Today's Republicans are always ready to blame immigrants, gays, minorities and women for whatever ails the nation. Jeff Bell, New Jersey Republican Senate candidate, fits right in with this ethos. He's behind by over 20 points in his race against incumbent Democrat Cory Booker. Bell doesn't blame his socially conservative views, such as his opposition to abortion, for the state of his campaign. The fault, according to him, is with single mothers who depend on government support. In fact, even single women without children–and, ultimately, declining marriage rates–are to blame for his faltering run. Bell did his whining to the Asbury Park Press:

Republican U.S. Senate candidate Jeff Bell said he is behind in the polls by double digits because single mothers are "wed" to the social benefits like food stamps that Democrats hand out.

Bell said his 20-plus percentage point deficit among women in public opinion polls isn't due to his socially conservative views, such as opposition to abortion rights, but rather the result of demographic boost in the number of unmarried women.

"I've done a lot of thinking about this and looked at a lot of different polls, I think it has more to do with the rise in single women," Bell told the Asbury Park Press. "Single mothers particularly are automatically Democratic because of the benefits. They need benefits to survive, and so that kind of weds them to the Democratic Party.

"But single women who have never married and don't have children are also that way," he continued. "If you take married women, they aren't that different from married men. So it's really a problem with the decline in marriage rates. The Democrats do benefit from that."

Photo: Facebook

Thursday, October 16, 2014

College GOP Leader Doesn't Want Campus Voting Registration

Leigh Thomas, chairwoman of the High Point University College Republicans in North Carolina, expressed the GOP's negative attitude toward the right to vote. Bree Binder, a representative of Turning Point, a conservative non-profit student group, asked Thomas for permission to conduct a voter registration drive on campus. Thomas responded, “I understand the registration process. I’m just not sure if this is something I would want to have on this High Point University campus, the registration of voting.” Finally she gave her bottom line: “I don’t want to have any voting registration happening on this campus with students.” She was also upset that the exchange was recorded. Watch:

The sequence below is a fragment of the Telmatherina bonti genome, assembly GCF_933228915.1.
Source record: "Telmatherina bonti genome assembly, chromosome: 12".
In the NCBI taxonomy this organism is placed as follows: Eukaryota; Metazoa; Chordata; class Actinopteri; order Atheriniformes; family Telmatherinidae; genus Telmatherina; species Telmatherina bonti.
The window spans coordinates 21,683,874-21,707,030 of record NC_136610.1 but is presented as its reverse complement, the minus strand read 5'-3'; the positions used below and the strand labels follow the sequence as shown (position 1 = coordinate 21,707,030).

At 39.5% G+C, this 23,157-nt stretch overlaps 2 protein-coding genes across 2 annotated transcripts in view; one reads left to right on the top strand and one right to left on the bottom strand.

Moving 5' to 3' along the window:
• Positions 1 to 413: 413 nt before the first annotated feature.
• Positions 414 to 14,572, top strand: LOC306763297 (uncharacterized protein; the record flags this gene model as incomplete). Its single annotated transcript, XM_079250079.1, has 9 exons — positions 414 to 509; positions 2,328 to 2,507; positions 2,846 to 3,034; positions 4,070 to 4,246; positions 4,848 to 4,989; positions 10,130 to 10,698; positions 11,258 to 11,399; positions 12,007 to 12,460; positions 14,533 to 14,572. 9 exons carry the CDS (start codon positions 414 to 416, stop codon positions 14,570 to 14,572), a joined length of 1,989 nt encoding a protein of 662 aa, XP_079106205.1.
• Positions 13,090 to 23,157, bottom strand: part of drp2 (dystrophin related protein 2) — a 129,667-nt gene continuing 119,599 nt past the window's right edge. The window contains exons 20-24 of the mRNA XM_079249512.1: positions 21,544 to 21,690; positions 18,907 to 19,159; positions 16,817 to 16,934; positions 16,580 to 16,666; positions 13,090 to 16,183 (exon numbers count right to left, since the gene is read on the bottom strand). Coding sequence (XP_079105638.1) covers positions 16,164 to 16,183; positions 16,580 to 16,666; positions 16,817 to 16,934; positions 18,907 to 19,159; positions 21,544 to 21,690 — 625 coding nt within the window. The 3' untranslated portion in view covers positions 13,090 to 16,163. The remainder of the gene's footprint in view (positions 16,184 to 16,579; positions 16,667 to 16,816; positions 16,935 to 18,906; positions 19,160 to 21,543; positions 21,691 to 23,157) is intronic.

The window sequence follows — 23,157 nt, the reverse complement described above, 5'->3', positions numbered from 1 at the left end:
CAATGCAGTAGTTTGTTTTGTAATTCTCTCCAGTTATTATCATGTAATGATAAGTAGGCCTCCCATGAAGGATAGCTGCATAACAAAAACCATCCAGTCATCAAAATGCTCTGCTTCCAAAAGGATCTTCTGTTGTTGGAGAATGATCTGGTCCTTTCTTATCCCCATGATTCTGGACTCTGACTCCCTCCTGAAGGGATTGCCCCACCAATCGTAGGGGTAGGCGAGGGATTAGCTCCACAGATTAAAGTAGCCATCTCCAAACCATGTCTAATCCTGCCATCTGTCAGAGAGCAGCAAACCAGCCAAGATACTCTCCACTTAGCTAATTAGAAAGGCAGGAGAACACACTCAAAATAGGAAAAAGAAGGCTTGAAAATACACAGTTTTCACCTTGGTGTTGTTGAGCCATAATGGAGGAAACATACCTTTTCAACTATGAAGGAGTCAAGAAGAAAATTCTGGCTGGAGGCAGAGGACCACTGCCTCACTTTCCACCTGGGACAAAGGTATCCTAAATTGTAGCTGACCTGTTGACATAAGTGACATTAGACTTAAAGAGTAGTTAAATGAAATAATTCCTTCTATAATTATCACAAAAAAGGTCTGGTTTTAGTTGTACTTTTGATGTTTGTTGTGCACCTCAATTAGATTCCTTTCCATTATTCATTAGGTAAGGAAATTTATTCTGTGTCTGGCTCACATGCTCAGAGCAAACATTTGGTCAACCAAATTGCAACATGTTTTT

Wednesday, October 15, 2014

Robert Reich: What Would Happen Under A Republican Senate?

In the following video, Robert Reich warns that the Republicans' war on working Americans would get a big boost if they won the Senate. They would deny a minimum wage boost, an unemployment benefits extension and infrastructure development. Instead, the GOP would attempt to cut access to health care and funding for education–and they'd try to cut taxes on billionaires and widen tax loopholes for hedge fund managers. They'd also threaten another government shutdown. If you don't want all this, Vote Blue! Watch:

Tuesday, October 14, 2014

Jon Stewart Slams Fox's "False Patriotism"

Jon Stewart cites the hypocrisy of Congress and the media, particularly Fox News, regarding war and President Obama. While speaking about the "existential threat" of ISIS, members of Congress are reluctant to go on record declaring war before the midterm elections. Instead, they'd rather criticize the President for saluting the military with a latte in his hands, while forgetting Bush's salute with his dog in his arm. Meanwhile, Fox's Eric Bolling speaks of the military putting "their lives on the line" and, in the next breath, refers to a female fighter pilot as "boobs on the ground"–to which Stewart retorted, “F*** you, and all your false patriotism.” Watch:

"From The Margins: Lee Krasner And Norman Lewis, 1945-1952" At Jewish Museum



The Jewish Museum's last major exhibit on abstract expressionism was in 2008, with the outstanding "Action/Abstraction: Pollock, de Kooning and American Art, 1940-1976." Also quite worthwhile, albeit on a smaller scale, is the current show on two artists who came of age in the 1930s and took part in the postwar turn to abstraction: Lee Krasner, from a Russian Jewish immigrant family that settled in Brooklyn, and Norman Lewis, an African American whose parents immigrated from Bermuda and settled in Harlem. While Krasner and Lewis didn't know each other, their work had parallels. While other abstract artists of the time were noted for their large canvases, the two showcased here often preferred smaller, more intimate works. Cultural influences are evident in both artists' paintings; Krasner's "little images" were painted right to left, reflecting the order of the Hebrew script she learned as a child ("Untitled," 1948, above top). Lewis's sinuous lines and suggestive shapes suggest jazz improvisation ("Twilight Sound," 1947, above). Among the abstract expressionists, both were indeed "from the margins"; Krasner spent much of her energy promoting Jackson Pollock, her husband, while Lewis has clearly been neglected in modern art history. This exhibit provides an illuminating view of two abstract artists deserving of much wider recognition.

"From The Margins: Lee Krasner And Norman Lewis, 1945-1952" continues through February 1 at the Jewish Museum, 1109 5th Ave. at 92nd St., NYC; (212) 423-3200, thejewishmuseum.org.